It’s an English lesson and she didn’t understand the phrase on the board. He’s been suspended for overly aggressive teaching, and she – who is about 8 – has been transferred to another school.
It does seem wonderful that she’s got some skills for protecting herself, though perhaps this wasn’t the best use of them.
UPDATE: this site claims that the whole thing is a fake.
I am loving the posts at the blog, Fit, Feminist, and (almost) Fifty. Maybe this is just because, as the school year of teaching begins, I’m so inundated by youth culture that it’s a relief to gathering around the glowing campfire of my computer screen with peers. Maybe it’s because when I dare to mention that I might want to exercise, people tend to aggressively scoff, “Yah, right, like YOU’re fat,” as if one with less visible fat is necessarily fit. Maybe… maybe it’s just that the two who founded the blog are such luminously awesome feminist philosophers:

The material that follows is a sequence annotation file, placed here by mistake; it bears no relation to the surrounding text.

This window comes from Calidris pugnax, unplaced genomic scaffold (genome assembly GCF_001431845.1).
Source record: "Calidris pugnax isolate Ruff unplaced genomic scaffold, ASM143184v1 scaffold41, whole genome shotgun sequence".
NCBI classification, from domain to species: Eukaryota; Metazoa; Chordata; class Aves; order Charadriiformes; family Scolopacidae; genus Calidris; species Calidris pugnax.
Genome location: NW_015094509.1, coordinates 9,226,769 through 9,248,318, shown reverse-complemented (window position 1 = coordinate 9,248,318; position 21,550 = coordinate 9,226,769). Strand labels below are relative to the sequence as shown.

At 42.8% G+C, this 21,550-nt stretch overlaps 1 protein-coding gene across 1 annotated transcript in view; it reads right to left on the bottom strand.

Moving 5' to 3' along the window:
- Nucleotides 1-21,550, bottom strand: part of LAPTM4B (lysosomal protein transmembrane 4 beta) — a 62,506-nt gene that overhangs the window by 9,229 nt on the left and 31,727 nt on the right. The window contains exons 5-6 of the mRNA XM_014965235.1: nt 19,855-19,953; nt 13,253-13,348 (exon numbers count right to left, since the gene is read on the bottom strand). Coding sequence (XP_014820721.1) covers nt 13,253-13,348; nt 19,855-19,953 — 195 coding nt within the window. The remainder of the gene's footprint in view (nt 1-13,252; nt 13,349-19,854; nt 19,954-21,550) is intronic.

ABOUT OUR BLOG
We’re two feminists in our late 40s who lead active lifestyles and have set ourselves a goal: to be the fittest we’ve ever been in our lives by the time we’re 50. That’ll be on August 31 (Samantha) and September 24 (Tracy) in the year 2014. But we’re also feminists and philosophers, so we want to ask: what does it mean to be fit? What are appropriate measures for the goal? And, from a feminist perspective, in what way(s) does women’s quest for fitness and health contribute to empowerment and/or oppression. You’ll find some posts about our personal approaches to fitness/health, and some posts that are more reflective, critical and meant to challenge common assumptions. We also plan to have fun with the whole thing and hope you do, too.